LifeLock (News - Alert) made a name for itself by offering insurance against cyberfraud and related theft, a market that proved increasingly valuable over the years as data breaches became a regular fact of life. That was a point not lost on security master Symantec (News - Alert), who recently agreed to acquire LifeLock in a deal valued at $2.3 billion.
The deal is to be funded by a combination of cash and new debt, with the new debt representing $750 million and the cash to handle the rest of the balance. That asserts the value of a LifeLock share at $24, and given that LifeLock has better than 4.4 million customers at last report, it's not hard to see why Symantec was willing to pay as much as it did.
At last report, the purchase is said to create “...the world's largest consumer security business,” fielding better than $2.3 billion in annual revenue, based on the numbers from the last fiscal year. It's a safe bet, meanwhile, that the numbers haven't gone down in any particularly noticeable fashion. That makes the purchase amount make particular sense as well; one year's combined revenues for the company itself isn't exactly a bad deal, and means a comparatively short payback period. The deal is expected to close early 2017, though the standard closing conditions will apply.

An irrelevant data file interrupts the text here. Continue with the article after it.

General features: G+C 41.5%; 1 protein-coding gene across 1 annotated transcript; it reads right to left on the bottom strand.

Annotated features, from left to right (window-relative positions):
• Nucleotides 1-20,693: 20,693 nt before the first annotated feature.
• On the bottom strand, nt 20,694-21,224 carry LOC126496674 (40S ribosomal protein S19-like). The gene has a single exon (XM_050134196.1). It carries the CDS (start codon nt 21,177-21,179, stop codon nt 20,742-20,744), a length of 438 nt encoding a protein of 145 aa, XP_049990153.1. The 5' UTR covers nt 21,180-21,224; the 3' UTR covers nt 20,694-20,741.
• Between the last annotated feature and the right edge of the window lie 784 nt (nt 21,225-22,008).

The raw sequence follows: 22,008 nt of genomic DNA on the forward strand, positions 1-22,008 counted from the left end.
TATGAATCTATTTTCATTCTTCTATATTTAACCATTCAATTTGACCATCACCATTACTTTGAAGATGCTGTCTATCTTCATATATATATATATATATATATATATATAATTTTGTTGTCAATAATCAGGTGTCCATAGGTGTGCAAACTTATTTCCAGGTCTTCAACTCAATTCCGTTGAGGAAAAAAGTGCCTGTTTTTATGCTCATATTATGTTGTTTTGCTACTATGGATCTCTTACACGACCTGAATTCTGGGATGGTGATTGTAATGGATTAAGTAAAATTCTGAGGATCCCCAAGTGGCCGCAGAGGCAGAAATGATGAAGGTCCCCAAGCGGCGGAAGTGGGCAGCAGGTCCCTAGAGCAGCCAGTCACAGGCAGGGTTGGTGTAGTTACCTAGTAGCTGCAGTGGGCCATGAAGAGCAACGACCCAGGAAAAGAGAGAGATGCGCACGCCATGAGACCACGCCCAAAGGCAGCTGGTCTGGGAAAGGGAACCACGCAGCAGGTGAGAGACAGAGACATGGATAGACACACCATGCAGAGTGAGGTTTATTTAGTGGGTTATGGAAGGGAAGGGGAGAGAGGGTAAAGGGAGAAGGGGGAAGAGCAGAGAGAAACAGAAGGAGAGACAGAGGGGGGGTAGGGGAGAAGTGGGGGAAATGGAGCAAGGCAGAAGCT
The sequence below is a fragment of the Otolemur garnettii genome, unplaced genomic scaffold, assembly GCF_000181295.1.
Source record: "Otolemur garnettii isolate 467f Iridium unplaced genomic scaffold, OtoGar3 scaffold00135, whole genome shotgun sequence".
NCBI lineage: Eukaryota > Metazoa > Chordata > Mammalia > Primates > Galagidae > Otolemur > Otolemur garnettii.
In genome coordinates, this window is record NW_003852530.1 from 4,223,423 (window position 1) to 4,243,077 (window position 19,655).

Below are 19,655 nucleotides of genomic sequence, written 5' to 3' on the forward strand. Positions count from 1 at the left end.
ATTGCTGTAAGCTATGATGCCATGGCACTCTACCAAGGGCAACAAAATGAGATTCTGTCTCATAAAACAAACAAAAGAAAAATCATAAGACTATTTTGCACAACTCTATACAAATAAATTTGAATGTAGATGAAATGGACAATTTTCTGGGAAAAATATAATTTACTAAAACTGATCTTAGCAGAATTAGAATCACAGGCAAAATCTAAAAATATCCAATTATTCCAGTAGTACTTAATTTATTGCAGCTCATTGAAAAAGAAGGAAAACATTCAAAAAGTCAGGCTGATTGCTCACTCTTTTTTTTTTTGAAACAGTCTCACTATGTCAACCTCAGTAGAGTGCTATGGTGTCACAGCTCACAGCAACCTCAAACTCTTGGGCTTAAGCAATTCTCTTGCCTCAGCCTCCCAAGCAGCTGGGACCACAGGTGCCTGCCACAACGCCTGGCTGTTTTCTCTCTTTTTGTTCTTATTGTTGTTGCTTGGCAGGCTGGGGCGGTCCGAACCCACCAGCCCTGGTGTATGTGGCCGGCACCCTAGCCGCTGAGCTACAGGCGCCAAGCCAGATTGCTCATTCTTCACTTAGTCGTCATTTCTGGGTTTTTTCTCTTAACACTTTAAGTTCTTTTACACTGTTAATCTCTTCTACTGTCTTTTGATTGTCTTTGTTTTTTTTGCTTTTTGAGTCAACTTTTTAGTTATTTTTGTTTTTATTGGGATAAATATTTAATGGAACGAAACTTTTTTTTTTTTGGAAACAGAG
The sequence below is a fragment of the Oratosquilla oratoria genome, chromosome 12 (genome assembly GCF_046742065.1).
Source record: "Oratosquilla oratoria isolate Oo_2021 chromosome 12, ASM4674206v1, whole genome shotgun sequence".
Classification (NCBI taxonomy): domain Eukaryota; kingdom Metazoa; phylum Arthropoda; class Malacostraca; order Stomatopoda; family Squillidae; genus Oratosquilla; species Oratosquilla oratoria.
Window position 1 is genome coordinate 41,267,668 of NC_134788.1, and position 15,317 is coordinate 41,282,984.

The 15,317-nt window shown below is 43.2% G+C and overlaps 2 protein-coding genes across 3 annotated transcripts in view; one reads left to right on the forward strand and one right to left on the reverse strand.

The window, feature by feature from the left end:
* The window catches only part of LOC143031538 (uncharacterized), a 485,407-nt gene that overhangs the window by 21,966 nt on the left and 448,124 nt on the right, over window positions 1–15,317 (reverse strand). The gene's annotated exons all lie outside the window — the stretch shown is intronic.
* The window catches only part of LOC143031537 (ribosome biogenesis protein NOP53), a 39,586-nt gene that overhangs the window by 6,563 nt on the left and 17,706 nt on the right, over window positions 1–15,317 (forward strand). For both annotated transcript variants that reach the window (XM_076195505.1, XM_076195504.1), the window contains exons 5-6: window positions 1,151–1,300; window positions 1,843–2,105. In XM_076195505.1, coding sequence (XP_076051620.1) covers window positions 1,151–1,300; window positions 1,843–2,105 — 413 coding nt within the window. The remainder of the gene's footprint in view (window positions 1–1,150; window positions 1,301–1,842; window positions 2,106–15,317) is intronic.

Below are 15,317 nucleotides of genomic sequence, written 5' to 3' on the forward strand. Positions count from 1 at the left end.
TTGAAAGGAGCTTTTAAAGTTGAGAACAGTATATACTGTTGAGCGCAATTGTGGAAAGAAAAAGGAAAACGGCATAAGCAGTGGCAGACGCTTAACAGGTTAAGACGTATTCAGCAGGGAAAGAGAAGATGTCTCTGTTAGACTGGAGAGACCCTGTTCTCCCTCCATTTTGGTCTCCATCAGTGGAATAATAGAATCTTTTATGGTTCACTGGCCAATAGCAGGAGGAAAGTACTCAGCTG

Symantec CEO Greg Clark commented, “As we all know, consumer cybercrime has reached crisis levels. LifeLock is a leading provider of identity and fraud protection services, with over 4.4 million highly-satisfied members and growing. With the combination of Norton and LifeLock, we will be able to deliver comprehensive cyber defense for consumers.”
These days, there's a lot of hay to be made in the field of cybersecurity, thanks to the ongoing threat of data breaches from just about every company that's currently holding records. From retailers to services to even government agencies, every organization is right on ground zero as a target and should be prepared to deal with these matters accordingly. By adding LifeLock to its lineup of services, Symantec is now ready to address every phase of the data breach, from providing protection at the outset to providing protection if the other lines of protection fail and reveal data to hackers. That makes Symantec a force to be reckoned with in the field, and being able to walk into it with a customer base of 4.4 million who probably won't be giving up their policies any time soon is a smart business move that augments Symantec's offerings and makes it more viable.
It's safe to say Symantec has made a smart move here—time will tell just how smart—and it's picked up a company with a great complementary offering that only makes its own operations look better for it.